Like Monday’s paper, today’s has not been officially published anywhere, and in fact appears never to have been finished. It’s on a fairly arcane topic, and one that’s not directly related to security—as I said a while back, floating-point numbers usually aren’t used in security-critical algorithms. However, it deserves more attention, being both a case of everyone everywhere is Doing It Wrong, and a nice example of the danger of forgetting that an abstraction is hiding something from you.

For numerical and statistical computation, one frequently needs random floating-point numbers in the open interval $(0,\,1)$. However, all off-the-shelf pseudorandom number generators produce either random integers, or a stream of random bits (which is functionally the same thing—bits are trivially put together into integers and vice versa). The easy, obvious way to bridge the gap is to divide (in floating point) the integers by the largest value the PRNG can produce. This is how it’s done basically everywhere, including industrial-grade statistical languages like R…but what the paper is saying is, it’s wrong.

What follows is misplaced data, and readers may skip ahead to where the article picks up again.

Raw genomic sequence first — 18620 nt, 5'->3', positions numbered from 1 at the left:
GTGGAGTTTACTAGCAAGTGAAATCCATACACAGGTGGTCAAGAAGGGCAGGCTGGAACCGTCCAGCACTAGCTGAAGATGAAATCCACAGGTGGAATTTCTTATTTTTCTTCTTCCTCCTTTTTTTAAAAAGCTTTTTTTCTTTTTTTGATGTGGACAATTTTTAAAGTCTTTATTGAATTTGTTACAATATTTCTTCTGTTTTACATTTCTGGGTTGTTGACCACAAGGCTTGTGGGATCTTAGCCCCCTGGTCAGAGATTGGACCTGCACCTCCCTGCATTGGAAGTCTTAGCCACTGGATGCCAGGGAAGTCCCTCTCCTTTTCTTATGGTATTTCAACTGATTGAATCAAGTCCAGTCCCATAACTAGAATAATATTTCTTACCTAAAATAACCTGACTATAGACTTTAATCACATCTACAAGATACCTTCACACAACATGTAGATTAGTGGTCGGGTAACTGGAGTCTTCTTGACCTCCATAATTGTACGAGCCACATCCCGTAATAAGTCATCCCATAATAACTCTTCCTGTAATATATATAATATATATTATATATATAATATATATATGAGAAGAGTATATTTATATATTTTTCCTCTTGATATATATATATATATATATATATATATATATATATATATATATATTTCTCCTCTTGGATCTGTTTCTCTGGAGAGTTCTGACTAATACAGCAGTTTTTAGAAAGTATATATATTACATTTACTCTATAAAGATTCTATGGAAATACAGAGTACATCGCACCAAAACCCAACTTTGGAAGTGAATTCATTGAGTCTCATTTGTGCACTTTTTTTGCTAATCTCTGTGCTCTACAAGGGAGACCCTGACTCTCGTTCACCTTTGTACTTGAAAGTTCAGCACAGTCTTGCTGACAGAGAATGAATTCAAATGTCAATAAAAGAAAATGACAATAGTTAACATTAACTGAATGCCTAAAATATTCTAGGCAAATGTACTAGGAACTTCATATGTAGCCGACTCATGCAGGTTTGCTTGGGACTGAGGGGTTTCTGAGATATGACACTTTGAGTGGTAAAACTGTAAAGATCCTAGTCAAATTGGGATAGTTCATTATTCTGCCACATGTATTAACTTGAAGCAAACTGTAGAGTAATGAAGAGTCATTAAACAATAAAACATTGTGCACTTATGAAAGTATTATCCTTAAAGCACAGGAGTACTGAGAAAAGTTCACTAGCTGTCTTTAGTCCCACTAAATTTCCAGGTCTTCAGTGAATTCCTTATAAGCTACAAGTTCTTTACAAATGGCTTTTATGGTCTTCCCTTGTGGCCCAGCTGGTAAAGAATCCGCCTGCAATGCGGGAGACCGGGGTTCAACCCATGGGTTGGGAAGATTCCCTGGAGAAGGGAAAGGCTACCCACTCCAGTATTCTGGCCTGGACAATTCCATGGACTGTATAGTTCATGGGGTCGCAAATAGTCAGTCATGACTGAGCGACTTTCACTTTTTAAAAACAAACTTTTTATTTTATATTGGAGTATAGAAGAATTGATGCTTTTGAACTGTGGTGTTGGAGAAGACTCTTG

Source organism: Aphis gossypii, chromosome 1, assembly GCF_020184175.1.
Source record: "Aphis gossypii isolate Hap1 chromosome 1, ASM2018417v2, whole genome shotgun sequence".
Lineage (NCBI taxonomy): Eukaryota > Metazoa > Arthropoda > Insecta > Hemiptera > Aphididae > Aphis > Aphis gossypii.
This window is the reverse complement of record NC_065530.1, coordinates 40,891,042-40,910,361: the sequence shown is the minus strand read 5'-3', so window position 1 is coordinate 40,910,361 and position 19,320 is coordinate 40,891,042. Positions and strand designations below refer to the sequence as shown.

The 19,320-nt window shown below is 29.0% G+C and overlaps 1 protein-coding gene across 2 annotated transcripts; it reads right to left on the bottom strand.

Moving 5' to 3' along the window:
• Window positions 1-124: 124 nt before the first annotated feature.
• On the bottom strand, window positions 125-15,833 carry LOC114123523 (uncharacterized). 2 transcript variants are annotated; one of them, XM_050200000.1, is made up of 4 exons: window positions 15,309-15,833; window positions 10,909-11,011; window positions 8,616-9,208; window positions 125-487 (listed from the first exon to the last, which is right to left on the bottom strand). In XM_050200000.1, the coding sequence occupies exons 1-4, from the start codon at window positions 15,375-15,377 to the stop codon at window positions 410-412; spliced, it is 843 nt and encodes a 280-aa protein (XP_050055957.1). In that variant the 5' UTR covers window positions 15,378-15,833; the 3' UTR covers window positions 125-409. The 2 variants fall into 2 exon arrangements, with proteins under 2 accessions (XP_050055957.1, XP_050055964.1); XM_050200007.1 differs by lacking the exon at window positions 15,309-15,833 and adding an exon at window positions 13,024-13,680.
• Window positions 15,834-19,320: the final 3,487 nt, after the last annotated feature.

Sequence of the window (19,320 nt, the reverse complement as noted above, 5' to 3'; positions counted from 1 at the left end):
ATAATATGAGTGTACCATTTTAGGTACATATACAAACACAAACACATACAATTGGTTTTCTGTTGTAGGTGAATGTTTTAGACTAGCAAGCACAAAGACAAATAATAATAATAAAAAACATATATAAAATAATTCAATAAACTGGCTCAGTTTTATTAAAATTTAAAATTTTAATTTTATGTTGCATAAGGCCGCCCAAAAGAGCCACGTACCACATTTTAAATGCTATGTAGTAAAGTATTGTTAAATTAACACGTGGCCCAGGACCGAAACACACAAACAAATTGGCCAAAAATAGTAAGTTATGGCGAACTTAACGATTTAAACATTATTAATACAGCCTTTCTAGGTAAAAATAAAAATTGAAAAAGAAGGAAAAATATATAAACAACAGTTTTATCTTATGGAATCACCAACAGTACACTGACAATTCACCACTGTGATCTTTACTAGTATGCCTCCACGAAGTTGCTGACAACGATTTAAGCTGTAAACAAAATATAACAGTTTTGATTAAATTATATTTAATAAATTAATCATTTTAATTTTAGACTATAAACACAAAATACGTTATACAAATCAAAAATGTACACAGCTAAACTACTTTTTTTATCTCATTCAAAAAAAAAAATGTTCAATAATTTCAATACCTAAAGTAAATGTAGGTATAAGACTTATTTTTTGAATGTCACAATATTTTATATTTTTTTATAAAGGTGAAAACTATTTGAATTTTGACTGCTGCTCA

To understand why it’s wrong, you need to understand in detail how floating-point numbers are not mathematical real numbers. On one level this is obvious: an IEEE single occupies 32 bits and a double 64, so at most they could represent $2^{32}$ or $2^{64}$ different numbers, respectively; that isn’t even countably infinite. (A large chunk of the encoding is reserved for not a number values, so the true count is somewhat smaller.) But high-level programming languages encourage us to use floating point numbers as if they were the reals, and most of the time we’re working with values that are well-approximated by floats, and we get away with it.

The numbers that a binary floating-point format can represent are all of the form

$±m.mmm…m×2±e.eee…e$

where $±m.mmm…m$ (the mantissa) and $±e.eee…e$ (the exponent) are binary numbers of fixed length. For IEEE singles, the mantissa has 25 bits and the exponent 8, counting their respective signs in both cases, and there’s a clever trick (not relevant here) to fit that all into 32 bits total. This is just the scientific notation you probably learned in high school, in base 2 instead of base 10, and if the mantissa and exponent were infinitely wide it could represent all real numbers. However, they are finite, and this means not only that it can’t, but that the values it can are not uniformly distributed over the real line. Every time you pass a power of two, the exponent ticks up or down by one, but the mantissa stays the same length, so it loses or gains one bit of precision. Therefore, there are the same number of representable values between 1 and 2 as there are between 0.5 and 1, between 0.25 and 0.5, and so on, and each range’s representable numbers are twice as far apart as those in the next smaller range.